2019-11-21 by Daisy I.
‘I worry my family is in danger’: Iran’s internet blackout sparks anxiety in Australia
Photo: Rally organisers have said they are concerned for their loved ones in Iran. (ABC news: Zena Chamas)
Damoon Jehani has not spoken to his family in Iran for more than seven months, but with the country’s Government imposing a media blackout and dozens of protesters being reportedly shot dead he fears it could be even longer before he hears their voices again.
- Iranian-Australians hold protests in solidarity with protesters in Iran
- Iranian authorities have shut down internet access to the outside world since Saturday
- A Government crackdown has led to the deaths of at least 106 people, according to Amnesty International
“A lot of us are feeling uneasy. A lot of us are feeling anxious. We have family and friends over there and because of the media blackout. It’s so hard for us to connect with people,” he told the ABC.
On Saturday, Iranian authorities shut down internet access to the outside world after days of protests erupted across the country, sparked by rising fuel prices.
A subsequent Government crackdown killed at least 106 people, according to Amnesty International.
“The Government has respondent to these protests how they usually respond — with execution, mass killings and arrests,” Mr Jehani said.
Mr Jehani was born in Australia and has never been allowed to go back to Iran.
Because of his father’s political activism, the closest he’s been to the country is at its border.
He fears he’ll be persecuted if he goes back.
“It’s too dangerous for us to go — even as children we’ve never been able to go back there,” he said.
After hearing news of the internet shutdown, Mr Jehani and his father organised a rally in Melbourne to show solidarity to the protesters.
“I worry that my family are in danger. [Iran] is a state of fear, it’s a police state,” he said.
‘This is about freedom’
Protests in Iran have spread to over 100 cities across the country, with many calling for the removal of Iran’s Supreme Leader Ayatollah Khomeini and an end to Government oppression.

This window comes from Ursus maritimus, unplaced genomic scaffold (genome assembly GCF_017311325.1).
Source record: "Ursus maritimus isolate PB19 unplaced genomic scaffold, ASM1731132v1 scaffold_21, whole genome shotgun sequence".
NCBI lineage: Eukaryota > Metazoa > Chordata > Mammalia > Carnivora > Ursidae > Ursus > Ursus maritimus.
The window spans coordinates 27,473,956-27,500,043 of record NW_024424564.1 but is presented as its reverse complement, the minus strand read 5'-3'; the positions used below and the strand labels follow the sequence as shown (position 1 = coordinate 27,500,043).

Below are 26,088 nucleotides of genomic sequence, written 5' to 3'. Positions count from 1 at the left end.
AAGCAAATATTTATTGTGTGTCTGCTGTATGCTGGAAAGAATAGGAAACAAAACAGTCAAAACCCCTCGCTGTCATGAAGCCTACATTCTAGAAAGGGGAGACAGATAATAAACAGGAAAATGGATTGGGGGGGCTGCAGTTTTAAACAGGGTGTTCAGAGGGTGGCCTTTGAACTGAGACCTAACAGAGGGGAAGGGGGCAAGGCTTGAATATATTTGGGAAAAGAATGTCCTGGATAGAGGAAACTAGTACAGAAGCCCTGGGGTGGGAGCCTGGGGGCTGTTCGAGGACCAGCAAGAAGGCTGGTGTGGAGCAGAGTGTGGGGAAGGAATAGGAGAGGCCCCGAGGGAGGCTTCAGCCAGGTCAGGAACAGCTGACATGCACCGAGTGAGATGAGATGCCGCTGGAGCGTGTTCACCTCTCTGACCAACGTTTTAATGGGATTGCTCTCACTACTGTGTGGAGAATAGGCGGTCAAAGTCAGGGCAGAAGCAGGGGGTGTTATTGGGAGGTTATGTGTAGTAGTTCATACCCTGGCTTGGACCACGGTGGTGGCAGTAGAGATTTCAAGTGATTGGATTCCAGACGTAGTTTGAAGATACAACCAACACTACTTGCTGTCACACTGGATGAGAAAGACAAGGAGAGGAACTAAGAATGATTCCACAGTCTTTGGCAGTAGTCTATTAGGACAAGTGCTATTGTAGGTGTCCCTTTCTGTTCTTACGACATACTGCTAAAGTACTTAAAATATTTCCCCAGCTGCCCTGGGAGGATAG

On Tuesday, Iranian state television showed a video of burned Qurans at a mosque in the suburbs of the capital, Tehran, as well as pro-Government rallies, as part of its efforts to both demonise and minimise the impact of city-wide protests.
This action by state media isn’t a surprise to many Iranian-Australians who rallied in Melbourne chanting for an end what they called a “government dictatorship”.
“It’s been be hard to talk to my family because of the pressure they [the Iranian Government] puts on them — they’re limited,” Mr Jehani said.
“It’s about freedom for them. We’ve seen people going to jail just for standing up and not wanting to wear a hijab.”
While Iran’s Government has not released a toll of those arrested, injured or killed in the protests it disputed Amnesty’s report, calling it “baseless allegations and fabricated figures”.
Amnesty cited “credible reports” for its tally and said it “believes that the real death toll may be much higher, with some reports suggesting as many as 200 have been killed”.
Amnesty’s report showed the hardest-hit areas were the western Kermanshah province and its oil-rich southwestern province of Khuzestan.
So far, scattered reports in state-run and semi-official media have reported only six deaths.
UN ‘deeply concerned’ for protesters
The office of the UN High Commissioner for Human Rights issued a statement on Wednesday saying it was “deeply concerned” about reports of live ammunition being used against demonstrators.
“We are especially alarmed that the use of live ammunition has allegedly caused a significant number of deaths across the country,” spokesman Rupert Colville said in a statement.
The UN also urged protesters to demonstrate peacefully.
Meanwhile, an article published on Tuesday in the hard-line Kayhan newspaper suggested that executions loomed for those who led violent protests.
Though the state-owned newspaper has a small circulation, its managing editor Hossein Shariatmadari was personally appointed by Mr Khamenei.
It also repeated an allegation that protest leaders came from abroad.
Mr Khamenei on Sunday specifically named those aligned with the family of Iran’s late shah, ousted 40 years ago, and an exile group called the Mujahedeen-e-Khalq.
On Wednesday, thousands of Iranians joined pro-Government rallies in several cities, Iran’s state media reported.
State television showed rallies in the northern city of Rasht, in Gorgan in the northeast and in Shahryar south of Tehran, where a member of the security forces had been killed in the unrest.
State media carried pictures of Ali Shamkhani, secretary of Iran’s top security body, marching in Shahryar behind a banner that read: “Death to America and Israel’s deception!”
Iranian President Rouhani claimed victory over unrest he blamed on Iran’s foreign enemies, according to state media.
“The Iranian people have again succeeded at an historic test and shown that they will not let enemies benefit from the situation, even though they might have complaints about the country’s management,” Mr Rouhani said in remarks carried by the state broadcaster IRIB on its website.
Topics: community-and-society, unrest-conflict-and-war, iran-islamic-republic-of, australia